Bright Ugochukwu Eke
Lutz & Guggisberg
It has no colour nor taste, it is odourless and always elusive and yet, water is the stuff from which life once sprang, the metaphor for anything unfathomable, a matter of emotion and yearning and thus a subject for art. But in the meantime water has also become a most vitally important issue for the 21st century’s world – a natural force, a commodity rather than a myth, a weapon instead of a human right.
That’s why for the exhibition “Water: Misery and Delight” the Institute for Foreign Cultural Relations invited seven artists who have taken a critical look at water – water as natural resource and elixir of life, but also as a volatile political issue, especially in Africa and in the Middle East.
In their photos, videos and installation works Taysir Batniji, Erdal Buldun, Bright Ugochukwu Eke, Lutz & Guggisberg, Mohamed Romene, Sergio Santimano and Benjamin Wild explore various aspects of the relation between man and water. They criticise people’s reckless attitude towards this precious liquid, bur they also dive into cold waters with relish. They give us something to think about and, in particular, they make us experience this elusive element in sensuously and also symbolic images.
Benjamin Wild (*1981, Cologne) raises the issue on a global scale. In his installation of books and digital media he turns water and land upside down and confronts the viewer with the question “What if…” the sea became land and the land turned into sea?
Lutz & Guggisberg (*1968 and *1966, Zurich) combine nature and culture in a playful, wondrously and highly subversive way. Their video installation Once, I heard him, and he was washing the world then sounds the depths of the relation between man, technology and nature and soundly undermines them.
It is not only global issues but also local “water problems” that become the artists’ subject when dealing with “man’s and water’s needs”. In his installation “Shields”, Bright Ugochukwu Eke (*1976, Nsukka), who has already aroused attention at the 8th Sharjah Biennial 2007, focuses on acid rain in Nigeria.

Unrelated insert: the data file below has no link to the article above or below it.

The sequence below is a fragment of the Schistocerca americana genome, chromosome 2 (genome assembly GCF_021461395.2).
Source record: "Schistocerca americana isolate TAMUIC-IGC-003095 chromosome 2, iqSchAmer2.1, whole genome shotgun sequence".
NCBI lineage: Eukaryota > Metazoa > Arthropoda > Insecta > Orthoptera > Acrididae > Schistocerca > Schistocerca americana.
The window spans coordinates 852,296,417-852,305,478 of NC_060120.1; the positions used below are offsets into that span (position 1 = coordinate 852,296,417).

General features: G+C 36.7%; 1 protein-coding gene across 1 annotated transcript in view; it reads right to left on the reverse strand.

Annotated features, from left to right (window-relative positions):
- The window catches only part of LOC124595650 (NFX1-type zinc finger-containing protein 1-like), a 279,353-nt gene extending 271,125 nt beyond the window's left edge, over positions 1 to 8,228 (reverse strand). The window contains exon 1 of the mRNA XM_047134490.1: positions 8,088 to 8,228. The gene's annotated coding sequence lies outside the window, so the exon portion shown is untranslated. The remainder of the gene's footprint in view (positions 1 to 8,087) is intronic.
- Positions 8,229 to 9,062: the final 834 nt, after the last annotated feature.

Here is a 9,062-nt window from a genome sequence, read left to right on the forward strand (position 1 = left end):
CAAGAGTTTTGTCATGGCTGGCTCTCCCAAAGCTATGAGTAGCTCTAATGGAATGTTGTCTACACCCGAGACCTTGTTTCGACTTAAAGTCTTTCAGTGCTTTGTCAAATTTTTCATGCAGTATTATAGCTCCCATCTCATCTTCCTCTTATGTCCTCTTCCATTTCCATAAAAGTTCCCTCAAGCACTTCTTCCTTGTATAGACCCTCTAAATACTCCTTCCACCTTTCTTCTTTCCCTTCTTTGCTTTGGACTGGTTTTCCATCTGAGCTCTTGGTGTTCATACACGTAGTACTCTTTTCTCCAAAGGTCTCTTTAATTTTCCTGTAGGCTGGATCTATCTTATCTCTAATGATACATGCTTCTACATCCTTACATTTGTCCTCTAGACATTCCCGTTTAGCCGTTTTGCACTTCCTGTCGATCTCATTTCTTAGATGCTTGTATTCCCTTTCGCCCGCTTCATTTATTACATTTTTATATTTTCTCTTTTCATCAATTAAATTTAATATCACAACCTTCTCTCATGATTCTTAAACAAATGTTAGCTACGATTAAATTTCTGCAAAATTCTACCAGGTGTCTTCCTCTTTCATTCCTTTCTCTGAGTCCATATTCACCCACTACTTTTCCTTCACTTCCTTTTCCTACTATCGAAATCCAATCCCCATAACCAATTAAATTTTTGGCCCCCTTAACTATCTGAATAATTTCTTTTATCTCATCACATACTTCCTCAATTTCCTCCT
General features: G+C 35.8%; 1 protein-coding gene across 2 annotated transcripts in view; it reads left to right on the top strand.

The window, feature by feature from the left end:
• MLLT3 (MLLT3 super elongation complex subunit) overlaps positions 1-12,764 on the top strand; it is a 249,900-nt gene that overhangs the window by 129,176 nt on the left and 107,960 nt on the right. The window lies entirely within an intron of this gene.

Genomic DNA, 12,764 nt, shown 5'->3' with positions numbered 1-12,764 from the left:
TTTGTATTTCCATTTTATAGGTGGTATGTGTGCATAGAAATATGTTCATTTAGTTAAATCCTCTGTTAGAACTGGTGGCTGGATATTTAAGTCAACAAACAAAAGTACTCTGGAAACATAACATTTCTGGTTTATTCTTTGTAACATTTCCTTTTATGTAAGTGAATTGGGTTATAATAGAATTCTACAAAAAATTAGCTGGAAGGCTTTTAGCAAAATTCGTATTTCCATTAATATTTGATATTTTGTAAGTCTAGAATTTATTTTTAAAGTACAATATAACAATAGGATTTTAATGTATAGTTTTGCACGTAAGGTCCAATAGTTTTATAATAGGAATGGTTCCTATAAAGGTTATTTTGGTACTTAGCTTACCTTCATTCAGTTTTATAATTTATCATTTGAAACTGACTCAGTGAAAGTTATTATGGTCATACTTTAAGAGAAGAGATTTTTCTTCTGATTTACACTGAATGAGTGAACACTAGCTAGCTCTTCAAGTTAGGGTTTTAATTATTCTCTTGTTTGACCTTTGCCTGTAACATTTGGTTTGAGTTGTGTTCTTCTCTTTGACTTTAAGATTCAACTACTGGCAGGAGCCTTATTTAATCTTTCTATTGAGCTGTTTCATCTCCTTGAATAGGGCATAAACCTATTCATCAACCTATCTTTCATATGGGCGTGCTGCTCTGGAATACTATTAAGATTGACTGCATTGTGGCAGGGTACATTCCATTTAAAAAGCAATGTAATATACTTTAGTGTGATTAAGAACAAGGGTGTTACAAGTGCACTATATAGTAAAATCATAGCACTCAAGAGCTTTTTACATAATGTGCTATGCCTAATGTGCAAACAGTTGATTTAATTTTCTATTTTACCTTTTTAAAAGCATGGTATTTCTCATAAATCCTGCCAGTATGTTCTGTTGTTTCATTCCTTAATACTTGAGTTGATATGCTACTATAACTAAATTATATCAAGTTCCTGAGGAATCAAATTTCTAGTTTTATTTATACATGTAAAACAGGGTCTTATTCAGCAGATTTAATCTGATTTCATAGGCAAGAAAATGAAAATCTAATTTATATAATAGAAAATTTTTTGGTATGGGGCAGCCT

Taysir Batniji (*1966, Palestine and Paris) has developed a work, that – in a gentle and very poetic way – not only deals with water as a material and a vehicle of meaning, but also sounds the political implications of water as commodity and weapon. The artist will write down the 109 Arabic names for water just using water, which evaporates, dries out and disappears – and in many regions, especially in the Middle East, is in short supply, becoming thus a cause for wars.
However, despite all hardships connected with it, water is also a matter of joy! In his photographs Sergio Santimano (*1956, Uppsala and Maputo) gives us an insight into the life in Mocambique featured by much, sometimes too much, but sometimes also much too little water.
Mohamed Romene (*1967, Hammamet) shows a series of photographs portraying a Tunesian hamam and its bathers. The public bath – both the space itself and its rituals – is in danger of extinction, in the Arabic world as well as in Europe.
Erdal Buldun (*1964, Munich) visualises his own longing for a life by the sea, a longing instilled by his childhood in Izmir on the Mediterranean coast of Turkey and shared by many other people – water as the very source of happiness. In their works these three photographers show us this liquid godsend which we drink and wash with, in which we dive and fish, by which we dream.